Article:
By Topic

Phase images in non destructive evaluation

Sign In

Cookies must be enabled to login.After enabling cookies , please use refresh or reload or ctrl+f5 on the browser for the login options.

Formats Non-Member Member
$31 $31
Learn how you can qualify for the best price for this item!
Become an IEEE Member or Subscribe to
IEEE Xplore for exclusive pricing!
close button

puzzle piece

IEEE membership options for an individual and IEEE Xplore subscriptions for an organization offer the most affordable access to essential journal articles, conference papers, standards, eBooks, and eLearning courses.

Learn more about:

IEEE membership

IEEE Xplore subscriptions

1 Author(s)
Sirotti, P. ; Dipartimento di Elettrotecnica, Elettronica ed Inf., Trieste Univ., Italy

Optical image processing offers in many cases a reliable and very simple way to visualise phase images. The key concept of optical processing is that an expanded beam of coherent light reads the amplitude and phase of an image, and, when focused by an optical system, produces the bidimensional Fourier transform of the image, which is filtered by a suitable optical filter and reconstructed to give the processed image. Several methods are able to visualise phase images: those most known are the phase contrast, the strioscopy, the Schlieren and Shadowgraph techniques, and the technique of rotating derivative filters. An integrated interpretation of all the mentioned techniques basing on the general theory of optical processing of images constitutes an important theoretic result and is useful in the experimental practice, for instance in designing the optical system in relation to the characteristics and the desired aspect of the phase object to be visualised. From the visualised phase image is often possible to derive with a great precision the measure of characteristics of systems and materials and to analyse phenomena and processes. Optical processing is practically instantaneous, therefore it can follow very rapid processes; on the other hand it is essentially a planar technique, in the sense that only one plane is exactly focused, so that the examined images must be relatively thin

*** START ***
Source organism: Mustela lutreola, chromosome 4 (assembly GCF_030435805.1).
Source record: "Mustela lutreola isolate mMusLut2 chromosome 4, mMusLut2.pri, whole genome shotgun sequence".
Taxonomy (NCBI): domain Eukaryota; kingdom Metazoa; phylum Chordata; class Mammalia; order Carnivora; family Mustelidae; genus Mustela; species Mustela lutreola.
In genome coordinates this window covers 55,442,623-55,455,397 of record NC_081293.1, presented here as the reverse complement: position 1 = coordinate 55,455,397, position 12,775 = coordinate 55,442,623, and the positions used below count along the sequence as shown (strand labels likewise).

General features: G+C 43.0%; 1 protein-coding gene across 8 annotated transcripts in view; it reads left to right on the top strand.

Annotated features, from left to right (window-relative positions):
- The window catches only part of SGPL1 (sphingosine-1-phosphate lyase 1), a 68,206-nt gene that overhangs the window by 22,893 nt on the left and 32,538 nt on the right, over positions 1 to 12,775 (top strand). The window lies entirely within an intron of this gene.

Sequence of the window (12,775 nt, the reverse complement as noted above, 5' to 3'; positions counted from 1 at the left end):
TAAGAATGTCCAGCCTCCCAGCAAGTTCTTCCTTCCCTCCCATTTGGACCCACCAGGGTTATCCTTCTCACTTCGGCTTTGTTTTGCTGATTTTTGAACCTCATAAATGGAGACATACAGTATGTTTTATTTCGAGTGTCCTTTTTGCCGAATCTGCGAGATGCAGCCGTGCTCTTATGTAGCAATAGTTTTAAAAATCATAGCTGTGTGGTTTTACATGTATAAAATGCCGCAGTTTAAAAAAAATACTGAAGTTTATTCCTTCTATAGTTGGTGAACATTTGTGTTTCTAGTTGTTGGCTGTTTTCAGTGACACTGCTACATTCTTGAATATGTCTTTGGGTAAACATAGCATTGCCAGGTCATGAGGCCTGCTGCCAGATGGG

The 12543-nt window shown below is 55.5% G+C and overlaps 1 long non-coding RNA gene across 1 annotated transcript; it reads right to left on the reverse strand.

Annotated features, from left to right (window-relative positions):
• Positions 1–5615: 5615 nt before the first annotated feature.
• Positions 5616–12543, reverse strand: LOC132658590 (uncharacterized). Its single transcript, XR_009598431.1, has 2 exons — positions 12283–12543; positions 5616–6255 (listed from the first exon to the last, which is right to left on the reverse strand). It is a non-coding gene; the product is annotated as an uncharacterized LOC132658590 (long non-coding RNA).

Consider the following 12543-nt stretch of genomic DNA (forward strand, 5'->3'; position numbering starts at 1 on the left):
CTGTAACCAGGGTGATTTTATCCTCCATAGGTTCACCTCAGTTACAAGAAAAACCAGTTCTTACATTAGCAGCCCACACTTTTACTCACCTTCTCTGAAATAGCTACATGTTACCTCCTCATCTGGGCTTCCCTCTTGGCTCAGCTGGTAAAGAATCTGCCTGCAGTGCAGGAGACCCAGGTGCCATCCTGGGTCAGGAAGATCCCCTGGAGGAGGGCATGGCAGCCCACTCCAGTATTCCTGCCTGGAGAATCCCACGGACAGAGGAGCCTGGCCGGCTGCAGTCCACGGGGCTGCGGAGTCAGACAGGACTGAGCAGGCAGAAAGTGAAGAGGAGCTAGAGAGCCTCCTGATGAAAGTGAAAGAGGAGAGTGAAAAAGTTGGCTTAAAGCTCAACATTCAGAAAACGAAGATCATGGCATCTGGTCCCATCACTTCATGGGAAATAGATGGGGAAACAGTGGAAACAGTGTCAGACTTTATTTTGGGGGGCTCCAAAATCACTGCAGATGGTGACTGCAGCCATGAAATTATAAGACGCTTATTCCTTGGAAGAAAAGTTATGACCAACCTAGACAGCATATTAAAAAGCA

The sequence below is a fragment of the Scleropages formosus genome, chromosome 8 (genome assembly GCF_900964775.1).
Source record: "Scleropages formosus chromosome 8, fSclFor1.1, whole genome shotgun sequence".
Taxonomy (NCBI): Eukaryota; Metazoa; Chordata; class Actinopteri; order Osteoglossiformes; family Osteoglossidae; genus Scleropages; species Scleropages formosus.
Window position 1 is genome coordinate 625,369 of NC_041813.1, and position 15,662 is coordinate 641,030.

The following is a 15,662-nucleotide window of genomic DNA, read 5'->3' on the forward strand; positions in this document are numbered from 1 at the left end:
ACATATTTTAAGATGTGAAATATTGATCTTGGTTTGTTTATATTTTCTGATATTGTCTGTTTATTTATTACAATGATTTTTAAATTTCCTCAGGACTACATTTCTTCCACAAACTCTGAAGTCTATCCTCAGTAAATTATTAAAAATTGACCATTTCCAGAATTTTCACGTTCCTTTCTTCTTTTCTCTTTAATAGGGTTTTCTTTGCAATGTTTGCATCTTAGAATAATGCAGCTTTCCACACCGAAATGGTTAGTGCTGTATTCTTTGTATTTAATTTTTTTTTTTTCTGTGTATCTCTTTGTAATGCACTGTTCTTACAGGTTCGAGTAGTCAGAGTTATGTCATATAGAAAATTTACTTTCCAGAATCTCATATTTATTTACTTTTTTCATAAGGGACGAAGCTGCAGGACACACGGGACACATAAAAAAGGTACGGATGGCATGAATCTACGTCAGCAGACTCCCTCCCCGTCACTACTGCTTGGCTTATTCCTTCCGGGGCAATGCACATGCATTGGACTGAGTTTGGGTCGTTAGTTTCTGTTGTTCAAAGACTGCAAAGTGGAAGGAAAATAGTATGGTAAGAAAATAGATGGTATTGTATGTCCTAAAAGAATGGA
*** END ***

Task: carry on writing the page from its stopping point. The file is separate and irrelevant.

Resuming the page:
Published in:

Image Processing and Its Applications, 1997., Sixth International Conference on  (Volume:2 )

Date of Conference:

14-17 Jul 1997